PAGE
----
With another year coming to a close, I turn my eye to that most time-honoured of traditions: the best-of list. 2013 was a banner year for comics and here are the things that I liked the most.

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Thor: God of Thunder

Fans of classical Norse mythology or sword and sandal peplum films may have once found Thor’s adventures too heavy on the science fiction and not enough on the fantasy. Jason Aaron and Esad Ribic manage to out Conan Dark Horse and give us not one, not two, but three different Thors traversing space and time to defeat Gorr the God Butcher.  Each issue was packed with beautiful visuals and Aaron’s characterization of the 3 Thors is perfect. It isn’t easy to create a viable new villain, demonstrate simultaneous character development with 3 versions of the same character, and produce 10 issues of where every image evokes the age of high adventure, but this team make it look like a piece of cake.

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Captain America

Following the successful Marvel Now formula of using a What If? premise to start a book, Captain America has Rick Remender and John Romita Jr. taking the Star-Spangled Avenger on the most science-fictiony, Buck Rogersest adventure ever. Trapped in Dimension Z by the B-grade Cap villain Arnim Zola, Steve finds himself defending an alien race from Zola’s experiments all the while trying to be the father he never had to Zola’s own son. The crazed alien warriors and the devastated landscape are perfectly suited to Romita’s style, and Remender introduces new insight into what motivates Cap, and why the Shield is such a symbol of hope and grit in the face of adversity. I continually found myself defending this book from people who didn’t “get” why Cap would be in this situation, but if you are a purist I would implore you to put aside preconceived notions of what a Cap story “should” be and instead enjoy the ride on how the character would act if put into an unknown situation.

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East of West

There simply aren’t enough Western Sci-fi comic books. It really should have a slice of the genre pie the size of Crime or Horror but it always seems to be on the fringe. Hickman and Dragotta create this amazing world where the American Civil War ended very differently, and where the Fourth Horseman, Death, will play a key role in deciding the fate of a dystopian world future. Each issue unfolds as a piece of a puzzle, but as more pieces get added we as readers find ourselves asking more and more questions.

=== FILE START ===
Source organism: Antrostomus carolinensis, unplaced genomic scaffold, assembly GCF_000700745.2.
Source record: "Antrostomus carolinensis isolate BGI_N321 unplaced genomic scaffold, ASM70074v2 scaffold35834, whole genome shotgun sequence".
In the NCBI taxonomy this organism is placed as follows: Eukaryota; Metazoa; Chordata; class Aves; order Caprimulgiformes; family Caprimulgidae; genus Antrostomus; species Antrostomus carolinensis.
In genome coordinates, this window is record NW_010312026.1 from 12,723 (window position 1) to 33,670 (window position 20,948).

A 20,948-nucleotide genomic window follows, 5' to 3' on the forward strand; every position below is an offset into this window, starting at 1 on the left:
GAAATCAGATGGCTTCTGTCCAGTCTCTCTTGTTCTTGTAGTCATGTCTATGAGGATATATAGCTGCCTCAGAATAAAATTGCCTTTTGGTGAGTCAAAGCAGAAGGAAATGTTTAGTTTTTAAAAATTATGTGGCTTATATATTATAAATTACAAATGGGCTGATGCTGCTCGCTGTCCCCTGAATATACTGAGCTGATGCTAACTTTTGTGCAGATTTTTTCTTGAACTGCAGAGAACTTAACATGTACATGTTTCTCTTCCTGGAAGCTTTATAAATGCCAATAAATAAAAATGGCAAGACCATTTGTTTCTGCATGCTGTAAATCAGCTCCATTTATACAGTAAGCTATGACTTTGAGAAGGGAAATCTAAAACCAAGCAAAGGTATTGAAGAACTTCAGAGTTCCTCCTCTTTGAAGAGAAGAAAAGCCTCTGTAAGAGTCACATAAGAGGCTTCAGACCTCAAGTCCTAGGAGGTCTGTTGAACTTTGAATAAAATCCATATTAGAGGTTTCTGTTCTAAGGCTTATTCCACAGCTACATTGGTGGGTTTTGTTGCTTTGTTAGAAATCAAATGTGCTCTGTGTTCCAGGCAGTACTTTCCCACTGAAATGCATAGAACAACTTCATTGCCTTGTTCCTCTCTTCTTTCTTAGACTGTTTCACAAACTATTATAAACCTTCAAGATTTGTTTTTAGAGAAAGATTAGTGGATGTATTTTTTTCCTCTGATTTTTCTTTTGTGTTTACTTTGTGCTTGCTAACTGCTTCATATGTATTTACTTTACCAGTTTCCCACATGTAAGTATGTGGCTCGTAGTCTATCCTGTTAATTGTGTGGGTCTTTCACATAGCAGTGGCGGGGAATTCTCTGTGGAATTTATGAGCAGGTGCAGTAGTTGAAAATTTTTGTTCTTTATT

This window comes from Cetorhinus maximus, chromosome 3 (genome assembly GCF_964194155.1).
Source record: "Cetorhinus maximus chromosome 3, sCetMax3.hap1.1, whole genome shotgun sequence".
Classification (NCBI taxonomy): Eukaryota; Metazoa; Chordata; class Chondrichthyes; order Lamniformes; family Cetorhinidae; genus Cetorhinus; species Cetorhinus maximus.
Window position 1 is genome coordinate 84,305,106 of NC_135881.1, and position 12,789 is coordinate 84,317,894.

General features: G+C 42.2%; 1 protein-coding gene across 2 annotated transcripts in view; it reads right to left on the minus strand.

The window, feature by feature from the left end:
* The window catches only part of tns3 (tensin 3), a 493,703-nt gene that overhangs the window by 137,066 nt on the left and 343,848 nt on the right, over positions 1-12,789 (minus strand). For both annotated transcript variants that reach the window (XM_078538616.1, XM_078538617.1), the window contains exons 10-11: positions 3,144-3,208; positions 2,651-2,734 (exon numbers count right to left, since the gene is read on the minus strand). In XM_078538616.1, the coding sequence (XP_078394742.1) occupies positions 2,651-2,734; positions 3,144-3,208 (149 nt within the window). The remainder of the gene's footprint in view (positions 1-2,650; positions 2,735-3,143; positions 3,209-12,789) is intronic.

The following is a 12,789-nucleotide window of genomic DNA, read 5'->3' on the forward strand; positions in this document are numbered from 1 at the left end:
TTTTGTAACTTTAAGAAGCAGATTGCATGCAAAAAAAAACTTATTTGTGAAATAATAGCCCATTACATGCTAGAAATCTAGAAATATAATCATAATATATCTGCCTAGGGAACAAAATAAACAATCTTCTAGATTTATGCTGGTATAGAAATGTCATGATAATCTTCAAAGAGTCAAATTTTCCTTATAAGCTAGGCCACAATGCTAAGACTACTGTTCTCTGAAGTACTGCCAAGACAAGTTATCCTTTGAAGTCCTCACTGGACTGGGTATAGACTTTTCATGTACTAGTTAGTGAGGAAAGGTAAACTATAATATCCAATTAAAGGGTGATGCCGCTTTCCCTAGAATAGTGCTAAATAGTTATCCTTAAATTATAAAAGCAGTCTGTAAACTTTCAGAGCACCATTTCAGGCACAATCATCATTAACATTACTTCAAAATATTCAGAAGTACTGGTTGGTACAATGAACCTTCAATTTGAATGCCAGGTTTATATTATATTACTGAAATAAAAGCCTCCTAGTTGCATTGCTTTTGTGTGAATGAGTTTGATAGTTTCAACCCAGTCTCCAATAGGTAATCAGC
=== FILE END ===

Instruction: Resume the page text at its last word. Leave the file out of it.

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Steve Ditko Monsters Vol 1 & 2

I have always preferred Ditko’s work on Dr. Strange to his pencils on Amazing Spider-Man. I have also loved monsters since I was knee-high to a grasshopper so get to read reprints of Ditko’s Gorgo and Konga was a real treat. Gorgo and Kongo were they best of the low rent Godzilla and King Kong knock off movies, and these collected editions present the comic book adaptation and subsequent stories in a great oversized format. The faded colours are kept in tact and each volume has essays and pictures discussing impact of the films, the creative teams on the books, and the charming impression these B movie monsters have left.

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Demeter

A one-shot from Becky Cloonan is becoming a must buy item for me at TCAF. Following in the footsteps of  Wolves and The Mire, Demeter is a stand alone story of love, loss and treachery. Cloonan’s strong storytelling and panel composition demonstrate the oscillating notions calm and dread felt by the protagonist. The book is expertly paced, and crescendos to an ending which you are terrified to see. Cloonan won an Eisner for The Mire and Demeter is my pick to help her go for back to back wins in the Best Single Issue/One Shot category. You can pick up Demeter here or at Comixology here.

I could have added even more, with great reads such as Superior Spider-Man, The Truth About Dragons, Cyborg 009, and Saga I was never at a loss for something to enjoy and I’m excited to see what 2014 has in store.